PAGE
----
Onscreen versus Print Marketing: Which Is More Effective?

In the last decade or so electronic advertising (e.g., e-mail, social media)—with its low costs and instant delivery—has become the marketing industry’s darling. But is it as effective as print marketing? The two formats together can yield excellent results. On its own, however, onscreen media lacks the positive impact of print media.

Any marketing expert worth his or her salt knows that a successful marketing campaign has to achieve at least two goals: first, it must reach its intended audience; and second, it must engage that audience. Let’s examine how both electronic and print media do in those two categories.

First, how well do they reach their audiences?

Onscreen marketing is either “pushed” to targets via e-mail, e-newsletters, or social media platforms, for example, or “pulled” by targets who actively seek out that information, perhaps via web searches for a particular company or topic. In either case, the information appears on the target’s screen … where it competes for attention with countless other items.

Think about the number of banner ads, e-mails, tweets, status updates, link ads, etc., that pass before your eyes over the course of a single day. You probably don’t even notice most of them—and of the ones you do notice, very few make a lasting impression in the neverending stream of electronic media.

Now consider the reach of print media. True, a fair amount of print media gets treated as “junk mail” and goes unread (or even unopened) straight into the recycling bin. But handling printed material compels at least some engagement with it. Even the act of sorting through a stack of mail and choosing which items to discard and and which ones to save for a closer look requires more effort and attention on the target’s behalf than simply hitting the “delete” key.

And the more informative or interesting a piece of mail looks, the more likely it is to receive extra attention from the target. Postcards and poorly designed mailings rarely warrant a second glance, but well-designed print media stand out from the crowd. Magazines, in particular, have a size and format that certainly attract attention, partly because of their strong association with and reputation for substantial content.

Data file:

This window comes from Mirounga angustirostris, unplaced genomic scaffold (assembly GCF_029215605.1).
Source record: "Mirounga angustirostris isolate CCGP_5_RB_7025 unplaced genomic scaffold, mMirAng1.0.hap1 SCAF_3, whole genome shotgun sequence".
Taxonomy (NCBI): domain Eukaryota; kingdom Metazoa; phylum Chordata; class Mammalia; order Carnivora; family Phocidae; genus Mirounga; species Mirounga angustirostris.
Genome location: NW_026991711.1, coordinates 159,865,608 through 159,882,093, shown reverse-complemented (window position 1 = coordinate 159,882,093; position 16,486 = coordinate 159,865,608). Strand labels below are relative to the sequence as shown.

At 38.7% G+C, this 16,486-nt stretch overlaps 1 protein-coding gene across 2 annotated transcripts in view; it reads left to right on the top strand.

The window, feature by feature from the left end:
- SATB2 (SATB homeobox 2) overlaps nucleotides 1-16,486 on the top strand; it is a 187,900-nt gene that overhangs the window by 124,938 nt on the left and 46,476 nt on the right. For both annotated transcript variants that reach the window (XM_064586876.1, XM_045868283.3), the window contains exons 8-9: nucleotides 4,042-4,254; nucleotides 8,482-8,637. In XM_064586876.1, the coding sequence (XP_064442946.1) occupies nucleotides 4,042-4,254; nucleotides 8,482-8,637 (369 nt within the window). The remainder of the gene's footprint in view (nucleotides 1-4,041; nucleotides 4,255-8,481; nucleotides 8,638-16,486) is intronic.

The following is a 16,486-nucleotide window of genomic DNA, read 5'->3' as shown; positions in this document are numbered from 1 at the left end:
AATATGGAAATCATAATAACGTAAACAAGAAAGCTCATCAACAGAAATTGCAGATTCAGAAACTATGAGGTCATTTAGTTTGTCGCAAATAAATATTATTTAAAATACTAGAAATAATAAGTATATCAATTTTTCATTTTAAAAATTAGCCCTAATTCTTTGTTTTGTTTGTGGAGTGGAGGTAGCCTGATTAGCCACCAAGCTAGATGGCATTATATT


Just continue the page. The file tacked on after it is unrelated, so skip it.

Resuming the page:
Now let’s consider what happens when a marketing piece reaches its audience. At that point, the job is only half done: in order to be effective, that marketing piece needs to connect with its audience, too.

When a piece of electronic marketing survives the inbox purge and lands in a viewer’s feed and gets a few precious minutes (or maybe only seconds!) of his or her time, the likelihood that he or she will engage with the media can vary tremendously, depending on its format and the message itself. More and more studies are demonstrating, however, that regardless of its content, onscreen content lacks the effectiveness of print content.

As I pointed out in a post a few months ago, recent research has demonstrated that people read, remember, and respond to texts in print differently from how they interact with texts in electronic form. Not only do people remember print texts better than onscreen texts, but they also comprehend print better as well. And magazines offer a particularly good bang for your marketing buck: people actually read, retain, and pass along magazines at high rates, and magazines yield an especially high return on investment.

So what’s the upshot of this analysis? Electronic and print marketing both have their champions. But if you want the best connections with your audience, you’d do well to follow the research (and the results enjoyed by savvy marketers) and make sure that print media—and especially magazines—play a role in your marketing efforts.

 

 

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